Latest tech roundup:
Digg removes listing of top diggers — The news ranking company has removed its list of the people who have contributed most do top Digg stories, to stop gaming of the site, or at least the perception of gaming. For starters, it removes the temptation for eager marketers to bribe top diggers for favors. Thus ends a hallmark of Digg. Ranking on the list was one motivation for Digg’s passionate users. (See founder Kevin Rose’s note.)
Rumors of Zune-enabled phone coming from Microsoft later this year — Details here. This makes sense, given weak reception of Microsoft’s new digital music player, the Zune. May as well change it quickly, add the phone, and stay up with Apple and its iPhone. Meanwhile, the Microsoft executive responsible for making the Zune, Bryan Lee, has resigned.
MySpace taking its time to enter China, lots of time — EBay and Yahoo stumbled when they entered China, facing local management and execution problems. Myspace is being careful. But now it has been months. Its downfall may be that it never gets there.
SplashCast, one more video player — We’ve written about the proliferation of video players, including the coming KyteTV. Splashcast does much of what KyteTV does, but doesn’t have Kyte’s mobile capabilities. Splashcast launched at DEMO. It lets you distribute video, blog posts, or other files over the player, from sites like your MySpace profile. More info here. It has raised $1.3 million in venture backing. More details from the Merc’s Dean Takahashi, and his summary of DEMO. Another mention: Ink2, which allows you to send personalized greeting cards for $3 by selecting artwork, and a stamp online, and then typing in the address of the recipient.
Twofish, latest MMO company — Twofish (no link), you’ll recall, is the stealth company we mentioned a few days ago. It is an MMO, or Massively Multiplayer Online Game, which is the rage these days, where thousands of players can play at the same time. Venture capitalists are interested in these as social networks. We’ve seen a number of new companies focused on this area, from Rupture, to D2C, Areae and Red 5. Founder Lee Crawford isn’t talking, but he’s a former VP at Shockwave, and was most recently Director of Engineering at Yahoo Games. The firm just raised $2.5 million from Venrock Associates.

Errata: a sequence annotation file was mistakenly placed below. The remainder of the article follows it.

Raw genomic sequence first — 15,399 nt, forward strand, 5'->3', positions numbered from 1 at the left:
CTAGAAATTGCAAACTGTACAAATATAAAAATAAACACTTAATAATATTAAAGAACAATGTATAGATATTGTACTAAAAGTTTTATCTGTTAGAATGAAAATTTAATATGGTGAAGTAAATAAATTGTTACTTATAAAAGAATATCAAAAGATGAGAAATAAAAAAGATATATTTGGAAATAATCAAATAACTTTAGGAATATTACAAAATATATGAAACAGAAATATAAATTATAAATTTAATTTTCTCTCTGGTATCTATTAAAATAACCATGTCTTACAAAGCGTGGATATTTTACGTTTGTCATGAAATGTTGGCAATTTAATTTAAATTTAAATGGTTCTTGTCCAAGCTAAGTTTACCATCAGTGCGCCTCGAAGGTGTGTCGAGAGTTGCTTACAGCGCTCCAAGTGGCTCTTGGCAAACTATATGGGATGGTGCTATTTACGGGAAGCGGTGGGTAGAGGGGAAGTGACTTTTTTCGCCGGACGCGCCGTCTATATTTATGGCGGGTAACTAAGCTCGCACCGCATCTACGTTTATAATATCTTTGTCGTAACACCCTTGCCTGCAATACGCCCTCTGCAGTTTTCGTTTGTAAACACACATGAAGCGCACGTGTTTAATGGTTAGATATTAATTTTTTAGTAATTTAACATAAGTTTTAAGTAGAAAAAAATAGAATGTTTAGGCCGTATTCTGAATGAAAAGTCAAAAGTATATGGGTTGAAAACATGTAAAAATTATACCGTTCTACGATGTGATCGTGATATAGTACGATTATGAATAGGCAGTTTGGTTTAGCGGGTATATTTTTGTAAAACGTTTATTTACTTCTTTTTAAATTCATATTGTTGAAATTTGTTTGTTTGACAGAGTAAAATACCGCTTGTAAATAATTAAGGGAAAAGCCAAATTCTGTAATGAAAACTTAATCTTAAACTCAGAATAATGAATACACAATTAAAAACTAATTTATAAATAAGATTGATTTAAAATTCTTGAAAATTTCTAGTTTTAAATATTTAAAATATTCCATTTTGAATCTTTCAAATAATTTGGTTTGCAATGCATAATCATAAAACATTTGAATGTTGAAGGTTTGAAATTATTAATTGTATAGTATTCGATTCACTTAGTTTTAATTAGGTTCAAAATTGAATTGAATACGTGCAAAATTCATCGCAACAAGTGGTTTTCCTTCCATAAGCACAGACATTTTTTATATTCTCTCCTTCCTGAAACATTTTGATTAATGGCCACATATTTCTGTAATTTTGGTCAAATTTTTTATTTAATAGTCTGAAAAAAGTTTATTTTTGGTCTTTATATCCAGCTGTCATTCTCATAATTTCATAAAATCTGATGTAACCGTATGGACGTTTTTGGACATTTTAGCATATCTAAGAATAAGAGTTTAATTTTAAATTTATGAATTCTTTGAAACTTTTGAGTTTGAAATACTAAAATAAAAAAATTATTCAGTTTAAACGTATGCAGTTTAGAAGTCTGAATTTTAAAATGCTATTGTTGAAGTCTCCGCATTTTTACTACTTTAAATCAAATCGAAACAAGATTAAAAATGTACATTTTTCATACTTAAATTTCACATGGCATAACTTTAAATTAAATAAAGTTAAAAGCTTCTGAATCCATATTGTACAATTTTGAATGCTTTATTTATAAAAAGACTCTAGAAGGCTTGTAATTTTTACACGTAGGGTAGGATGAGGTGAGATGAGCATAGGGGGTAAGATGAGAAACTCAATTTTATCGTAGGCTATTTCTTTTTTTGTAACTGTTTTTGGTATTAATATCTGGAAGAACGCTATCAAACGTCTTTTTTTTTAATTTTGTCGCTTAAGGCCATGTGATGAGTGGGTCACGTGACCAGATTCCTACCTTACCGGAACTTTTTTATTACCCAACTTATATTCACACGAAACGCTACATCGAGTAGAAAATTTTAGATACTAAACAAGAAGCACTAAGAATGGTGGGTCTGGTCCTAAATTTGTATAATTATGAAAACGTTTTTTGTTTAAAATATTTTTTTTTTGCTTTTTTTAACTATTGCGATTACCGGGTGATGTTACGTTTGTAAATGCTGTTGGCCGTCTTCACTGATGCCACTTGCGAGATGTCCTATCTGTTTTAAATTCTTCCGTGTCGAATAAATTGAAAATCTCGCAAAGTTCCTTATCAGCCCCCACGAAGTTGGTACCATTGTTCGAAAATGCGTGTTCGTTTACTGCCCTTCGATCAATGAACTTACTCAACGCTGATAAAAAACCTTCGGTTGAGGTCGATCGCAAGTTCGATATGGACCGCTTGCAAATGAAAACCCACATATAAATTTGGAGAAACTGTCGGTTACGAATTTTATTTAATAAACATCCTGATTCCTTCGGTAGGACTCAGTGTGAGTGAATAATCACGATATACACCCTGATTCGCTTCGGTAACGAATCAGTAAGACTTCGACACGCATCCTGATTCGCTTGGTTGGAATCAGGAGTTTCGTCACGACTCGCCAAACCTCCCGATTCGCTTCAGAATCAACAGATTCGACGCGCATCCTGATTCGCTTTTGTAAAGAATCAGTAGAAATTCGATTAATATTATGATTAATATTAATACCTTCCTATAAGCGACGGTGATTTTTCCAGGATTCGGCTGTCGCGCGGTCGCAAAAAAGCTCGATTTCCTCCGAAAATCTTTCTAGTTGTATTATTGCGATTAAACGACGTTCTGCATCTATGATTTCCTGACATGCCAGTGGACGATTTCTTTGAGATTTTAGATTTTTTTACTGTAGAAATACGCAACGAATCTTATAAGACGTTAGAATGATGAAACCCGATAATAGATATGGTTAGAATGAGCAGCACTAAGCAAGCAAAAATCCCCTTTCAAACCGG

What’s up at MontaVista? — Last week, we learned that MontaVista‘s executive staff, along with a good number of director-level people, were fired or left the company in the last couple of weeks. The whole marketing division was cut, we were told by a source. We find this odd, given MontaVista just raised $21 million in funding in December. We contacted the company and, while we’ve reached someone last week, they still haven’t been able to comment. We’re now scheduled to talk with the CEO next week, so stay tuned. It may have something to do with MontaVista’s challenging open source model, though we’re not certain.
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